Born in California and of mixed Australian, Greek and Bulgarian ancestry, John Butler began his musical career in classic if tentative style. The narrative arc is well-known Down Under. An art-school dropout, he was ‘discovered’ busking in 1996, bystanders marvelling at ‘the sweat flying off his brow’ and ‘the holy madness in his eyes’. The tape of these early compositional soundscapes Searching for Heritage gave an inkling of where Butler was going, reaching as it did both forwards and backwards in time, conversant with all genres and yet somehow defining its own. The sound had, and still has, elements of folk, funk, reggae and rock all drizzled through the 90s Seattle sensibility. Behind all that there was a wistful Celtic ambience surreally counterpointed by a Jamaican roots/rudeboy vibe. What could have been a mess somehow made perfect sense, with the bluegrass fingerpicking, hip hop beats and psychedelic wig-outs proving not uneasy bedfellows but perfect complements.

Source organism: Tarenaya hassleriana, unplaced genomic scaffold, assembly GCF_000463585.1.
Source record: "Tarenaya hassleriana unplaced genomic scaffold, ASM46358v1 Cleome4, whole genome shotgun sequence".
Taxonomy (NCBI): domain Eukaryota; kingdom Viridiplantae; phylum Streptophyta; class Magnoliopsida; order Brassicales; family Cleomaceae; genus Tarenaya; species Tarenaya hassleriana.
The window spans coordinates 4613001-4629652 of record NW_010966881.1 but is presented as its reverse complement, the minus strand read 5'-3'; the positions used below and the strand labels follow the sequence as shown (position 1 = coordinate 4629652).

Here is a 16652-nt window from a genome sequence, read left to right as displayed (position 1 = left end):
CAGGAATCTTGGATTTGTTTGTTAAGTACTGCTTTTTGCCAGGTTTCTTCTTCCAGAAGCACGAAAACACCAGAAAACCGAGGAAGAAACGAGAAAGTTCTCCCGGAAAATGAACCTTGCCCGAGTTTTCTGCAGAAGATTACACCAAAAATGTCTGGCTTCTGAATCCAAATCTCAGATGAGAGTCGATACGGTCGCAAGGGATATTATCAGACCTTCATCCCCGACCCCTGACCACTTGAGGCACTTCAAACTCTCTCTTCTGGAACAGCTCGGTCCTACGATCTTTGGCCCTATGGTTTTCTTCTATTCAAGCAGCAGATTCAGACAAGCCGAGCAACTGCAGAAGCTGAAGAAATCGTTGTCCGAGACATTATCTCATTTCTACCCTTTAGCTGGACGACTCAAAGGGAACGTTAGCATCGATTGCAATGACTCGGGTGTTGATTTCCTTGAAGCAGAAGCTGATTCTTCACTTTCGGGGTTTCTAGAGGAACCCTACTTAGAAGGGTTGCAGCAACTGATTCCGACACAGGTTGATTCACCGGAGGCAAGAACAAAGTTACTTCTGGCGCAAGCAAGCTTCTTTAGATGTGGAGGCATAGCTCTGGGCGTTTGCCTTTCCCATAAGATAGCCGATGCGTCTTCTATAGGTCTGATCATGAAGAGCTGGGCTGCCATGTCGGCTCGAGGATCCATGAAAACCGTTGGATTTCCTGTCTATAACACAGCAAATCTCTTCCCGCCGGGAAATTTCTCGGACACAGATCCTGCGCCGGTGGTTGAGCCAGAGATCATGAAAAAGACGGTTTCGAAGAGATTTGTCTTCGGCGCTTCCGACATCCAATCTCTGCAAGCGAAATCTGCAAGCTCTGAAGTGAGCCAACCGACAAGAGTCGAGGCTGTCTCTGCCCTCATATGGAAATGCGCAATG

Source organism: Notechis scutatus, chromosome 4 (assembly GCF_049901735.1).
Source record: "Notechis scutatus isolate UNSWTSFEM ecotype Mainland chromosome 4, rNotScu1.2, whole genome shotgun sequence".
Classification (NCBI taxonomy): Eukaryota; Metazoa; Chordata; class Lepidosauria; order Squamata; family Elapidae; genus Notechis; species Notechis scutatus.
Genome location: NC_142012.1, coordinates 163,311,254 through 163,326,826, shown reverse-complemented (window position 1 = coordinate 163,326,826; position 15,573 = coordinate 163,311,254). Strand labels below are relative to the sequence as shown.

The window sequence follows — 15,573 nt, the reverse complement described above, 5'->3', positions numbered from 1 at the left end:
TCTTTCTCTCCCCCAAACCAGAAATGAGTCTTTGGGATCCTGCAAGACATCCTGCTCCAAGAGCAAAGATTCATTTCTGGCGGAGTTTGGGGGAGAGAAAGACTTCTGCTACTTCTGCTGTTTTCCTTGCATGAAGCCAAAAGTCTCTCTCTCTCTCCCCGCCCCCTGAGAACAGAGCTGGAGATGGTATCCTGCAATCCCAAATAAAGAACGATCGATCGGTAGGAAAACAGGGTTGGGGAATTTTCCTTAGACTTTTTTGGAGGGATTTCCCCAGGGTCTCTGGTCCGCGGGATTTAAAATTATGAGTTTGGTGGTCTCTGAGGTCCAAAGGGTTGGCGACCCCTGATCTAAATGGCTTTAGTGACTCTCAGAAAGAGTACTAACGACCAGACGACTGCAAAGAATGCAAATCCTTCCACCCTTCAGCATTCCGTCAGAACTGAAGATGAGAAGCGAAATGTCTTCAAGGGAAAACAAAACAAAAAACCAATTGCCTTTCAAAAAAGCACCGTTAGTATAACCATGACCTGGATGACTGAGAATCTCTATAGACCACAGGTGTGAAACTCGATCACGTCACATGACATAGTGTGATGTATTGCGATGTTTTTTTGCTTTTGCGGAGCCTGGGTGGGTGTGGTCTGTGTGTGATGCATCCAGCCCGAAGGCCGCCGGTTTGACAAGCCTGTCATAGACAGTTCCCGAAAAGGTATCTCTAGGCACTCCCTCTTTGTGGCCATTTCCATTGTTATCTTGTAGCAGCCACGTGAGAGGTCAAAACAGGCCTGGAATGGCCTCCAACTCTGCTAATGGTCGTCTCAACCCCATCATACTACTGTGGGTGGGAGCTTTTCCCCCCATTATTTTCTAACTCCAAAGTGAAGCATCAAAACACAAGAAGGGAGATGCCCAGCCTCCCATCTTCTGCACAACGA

On Flesh & Blood it goes even further, yet with a restraint that bespeaks a deepening maturity. There are dirty Stevie Wonder-style boogies, ghostly refrains that could come from Simon and Garfunkel, sonic poltergeists which seem, at times, to resemble lost rock classics. In the hands of a lesser man this would be mere thievery dressed up as ‘eclecticism’. But Butler is a maestro – he takes his influences and transcends them. He creates a sound that is as ancient as aboriginal bone-art and yet as modern as your Twitter feed. He has been hailed as one of the world’s greatest guitarists, a musician’s musician, one whose sound offers not three chords and the truth but a thousand. His prestidigitation is astounding. An old song like “Ocean,” for example, has chalked up 30 million Youtube hits, and not just with guitar freaks studying his technique. The new album has songs that are less expansive and more ‘reined in’, but the playing is all the more impressive for being more tightly corralled. Less sometimes really is more.